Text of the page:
The Star of Canada


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Oceania » New Zealand » North Island » East Coast » Gisborne
November 24th 2018
Published: November 24th 2018
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23rd November

Getting good at sorting myself out in the morning, it’s them best way to avoid a hypo incident in a walk is to straight out for my walk after breakfast. Having looked at a map yesterday I decided to follow the river to the botanic gardens and go to the museum and have lunch on the way back. It is a flat walk following a cycle path, so pack my normal water, snacks and glucose tablets. Left the campsite just before 10.

The first part if walk takes me along the sea from and past the docks, where they are manoeuvring another timber laden ship out of the harbour. I think they load one shop with every tide.

No need to use the railway line to cross the river today the river is the shortest in New Zealand at 1200 metres. The cycle paths falls short of the botanic gardens so I walk along the street for a bit, I gear the clock chime 11 o'clock. This may take longer than I thought , but I stroll along not really fussed about the time.

I get to the botanic gardens, have a wander around and decided that a break from walking is needed. Found a grassy slope under the shade of a tree, put my coat out, lay down, kicked my shoes off and had a snooze with my hat over my face to prevent any more burning. I am still red at the end of the day even though I am using factor 50 sunscreen.

After a while I have a snack and head of in search of the museum. I hear the clock strike 12 on my way. The museum has a cafe, so I will have lunch there. Get there and it is $5 entrance fee, not expecting as that is about £2.50. Have lunch of quiche and salad first, as I am ravenous ,that is what walking for over 2 hours does to you.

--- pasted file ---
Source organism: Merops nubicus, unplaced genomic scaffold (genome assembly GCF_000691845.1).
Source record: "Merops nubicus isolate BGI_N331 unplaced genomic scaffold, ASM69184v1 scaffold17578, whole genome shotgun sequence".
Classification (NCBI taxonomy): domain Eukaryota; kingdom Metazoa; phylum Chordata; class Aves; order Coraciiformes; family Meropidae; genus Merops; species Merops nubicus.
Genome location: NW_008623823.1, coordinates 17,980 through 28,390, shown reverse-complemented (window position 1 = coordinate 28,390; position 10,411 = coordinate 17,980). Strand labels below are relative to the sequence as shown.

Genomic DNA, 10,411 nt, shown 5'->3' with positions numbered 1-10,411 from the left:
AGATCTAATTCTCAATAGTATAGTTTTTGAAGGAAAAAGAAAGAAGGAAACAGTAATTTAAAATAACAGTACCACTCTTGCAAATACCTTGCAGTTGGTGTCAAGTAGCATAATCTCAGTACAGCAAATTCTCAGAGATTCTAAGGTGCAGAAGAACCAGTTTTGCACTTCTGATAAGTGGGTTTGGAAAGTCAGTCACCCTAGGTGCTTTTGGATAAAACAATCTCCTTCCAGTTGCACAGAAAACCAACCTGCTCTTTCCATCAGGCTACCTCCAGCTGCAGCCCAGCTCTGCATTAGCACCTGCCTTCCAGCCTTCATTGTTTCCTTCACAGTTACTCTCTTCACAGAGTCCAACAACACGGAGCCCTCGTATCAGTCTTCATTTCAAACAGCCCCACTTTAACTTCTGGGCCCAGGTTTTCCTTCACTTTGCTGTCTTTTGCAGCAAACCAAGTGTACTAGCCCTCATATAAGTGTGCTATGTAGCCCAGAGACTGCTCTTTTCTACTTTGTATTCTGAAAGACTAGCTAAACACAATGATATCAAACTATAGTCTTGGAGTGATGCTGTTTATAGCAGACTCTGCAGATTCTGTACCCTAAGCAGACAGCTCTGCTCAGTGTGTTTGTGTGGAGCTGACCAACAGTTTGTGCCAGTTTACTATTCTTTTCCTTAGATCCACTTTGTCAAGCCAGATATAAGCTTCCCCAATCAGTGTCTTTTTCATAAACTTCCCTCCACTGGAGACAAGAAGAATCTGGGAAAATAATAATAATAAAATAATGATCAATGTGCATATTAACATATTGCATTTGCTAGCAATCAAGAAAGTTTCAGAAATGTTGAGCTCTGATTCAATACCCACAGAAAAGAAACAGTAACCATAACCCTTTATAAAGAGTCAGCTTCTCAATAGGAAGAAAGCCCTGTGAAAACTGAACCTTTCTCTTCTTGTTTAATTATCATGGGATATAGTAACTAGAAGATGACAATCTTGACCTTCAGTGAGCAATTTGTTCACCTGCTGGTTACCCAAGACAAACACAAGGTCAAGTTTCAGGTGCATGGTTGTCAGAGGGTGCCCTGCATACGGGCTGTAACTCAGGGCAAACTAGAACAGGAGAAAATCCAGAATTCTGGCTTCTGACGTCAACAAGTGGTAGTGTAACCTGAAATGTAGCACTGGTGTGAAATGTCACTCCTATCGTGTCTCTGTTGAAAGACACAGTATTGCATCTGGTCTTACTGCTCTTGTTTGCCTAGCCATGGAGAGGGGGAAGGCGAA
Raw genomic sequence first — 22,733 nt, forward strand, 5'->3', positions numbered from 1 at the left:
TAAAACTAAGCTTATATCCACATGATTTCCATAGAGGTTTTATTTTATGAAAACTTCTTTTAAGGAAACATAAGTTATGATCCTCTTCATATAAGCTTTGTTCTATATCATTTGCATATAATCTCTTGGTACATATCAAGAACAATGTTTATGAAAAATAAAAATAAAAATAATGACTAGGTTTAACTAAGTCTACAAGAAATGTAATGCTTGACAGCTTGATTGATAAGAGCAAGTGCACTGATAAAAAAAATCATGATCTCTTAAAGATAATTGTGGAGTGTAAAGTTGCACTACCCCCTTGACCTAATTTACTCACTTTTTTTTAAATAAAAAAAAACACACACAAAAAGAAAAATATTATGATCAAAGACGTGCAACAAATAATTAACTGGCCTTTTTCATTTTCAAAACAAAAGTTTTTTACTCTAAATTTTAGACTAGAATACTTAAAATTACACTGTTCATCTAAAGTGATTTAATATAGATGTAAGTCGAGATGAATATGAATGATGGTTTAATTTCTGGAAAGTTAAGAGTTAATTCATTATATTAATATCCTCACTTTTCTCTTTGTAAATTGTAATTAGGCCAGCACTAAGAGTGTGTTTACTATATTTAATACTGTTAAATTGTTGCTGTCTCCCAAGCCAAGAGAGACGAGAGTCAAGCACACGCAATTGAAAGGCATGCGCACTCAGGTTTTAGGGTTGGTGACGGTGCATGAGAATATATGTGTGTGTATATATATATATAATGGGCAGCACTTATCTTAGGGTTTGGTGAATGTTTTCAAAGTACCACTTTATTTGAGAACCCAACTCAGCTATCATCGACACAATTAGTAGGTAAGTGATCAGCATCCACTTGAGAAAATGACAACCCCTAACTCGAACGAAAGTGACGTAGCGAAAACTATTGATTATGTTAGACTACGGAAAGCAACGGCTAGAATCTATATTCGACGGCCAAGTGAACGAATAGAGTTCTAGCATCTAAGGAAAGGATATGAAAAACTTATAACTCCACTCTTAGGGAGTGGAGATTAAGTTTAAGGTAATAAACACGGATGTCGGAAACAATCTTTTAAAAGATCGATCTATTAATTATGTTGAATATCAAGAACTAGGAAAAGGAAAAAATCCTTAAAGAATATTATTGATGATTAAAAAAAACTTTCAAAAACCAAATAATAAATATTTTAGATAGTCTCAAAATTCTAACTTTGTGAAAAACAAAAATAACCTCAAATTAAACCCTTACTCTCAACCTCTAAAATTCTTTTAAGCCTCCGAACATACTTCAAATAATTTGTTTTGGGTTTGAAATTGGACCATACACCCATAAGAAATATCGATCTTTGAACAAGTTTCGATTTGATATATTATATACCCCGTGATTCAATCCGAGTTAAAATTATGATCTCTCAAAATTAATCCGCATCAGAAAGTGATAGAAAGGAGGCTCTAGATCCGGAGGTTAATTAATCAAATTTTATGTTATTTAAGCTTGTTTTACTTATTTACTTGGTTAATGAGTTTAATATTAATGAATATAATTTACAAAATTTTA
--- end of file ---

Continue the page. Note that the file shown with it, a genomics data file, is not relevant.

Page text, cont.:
After lunch, I had all ok around the museum and was pleasantly surprised. There were the usual exhibits about James Cook and the early days of European settlers in the area and Maori exhibits and history.

In the next room I got the fright of my life, there must be a sensor near one of the exhibits and suddenly the wall slid away to reveal another room. I carried on through the museum and then did the sounding wall trick on the stairs as, I did not jump this time.

After viewing the secret room I went downstairs and found a room all about boating, diving and surfing history of the area. I rounded a corner and a door was labelled “The Star of Canada", I tried the door and it opened. I love the story behind this exhibit; The Star of Canada ran aground in the bay (in 1912 I think) and when it was salvaged a local man bought the wheelhouse and put on his plot of land and lived in it, and as his family grew he just added bits to the back of it.

Eventually a more permanent house was built on the site but his daughter continued to maintain but she does and it was eventually passed to the museum and relocated and is now exhibited as it would have looked when it was on the ship, along with things like light switches which had been added when it was used a house. I just love the resourcefulness of New Zealanders, why build something from scratch when you can repurpose a wheelhouse from a ship.

Time to head back to the van, I and been at the museum almostb2 hours at this point. I begin to think that I may have overdone it with my walk today, at least it was all flat. Thought I would treat myself to a coffee from the coffee van when I got to; but the already packed up for the day when I got there. A poor alternative was a can of orangeade from the camp shop when I got back. I was exhausted, too exhausted to even make tea.

Shoes off and feet up for while and generally taking in the sights and sounds of the seafront. Eventually I feel peckish so have the remains of a couscous salad. I even manage to make tea. I half heartedly thought about a walk along the beach in the other direction got to the first bench and sat down and that my lovelies was as far as I got. Spent a while taking the sights and sounds again and headed back to my van, made my bed up and climbed in, weary from my day.




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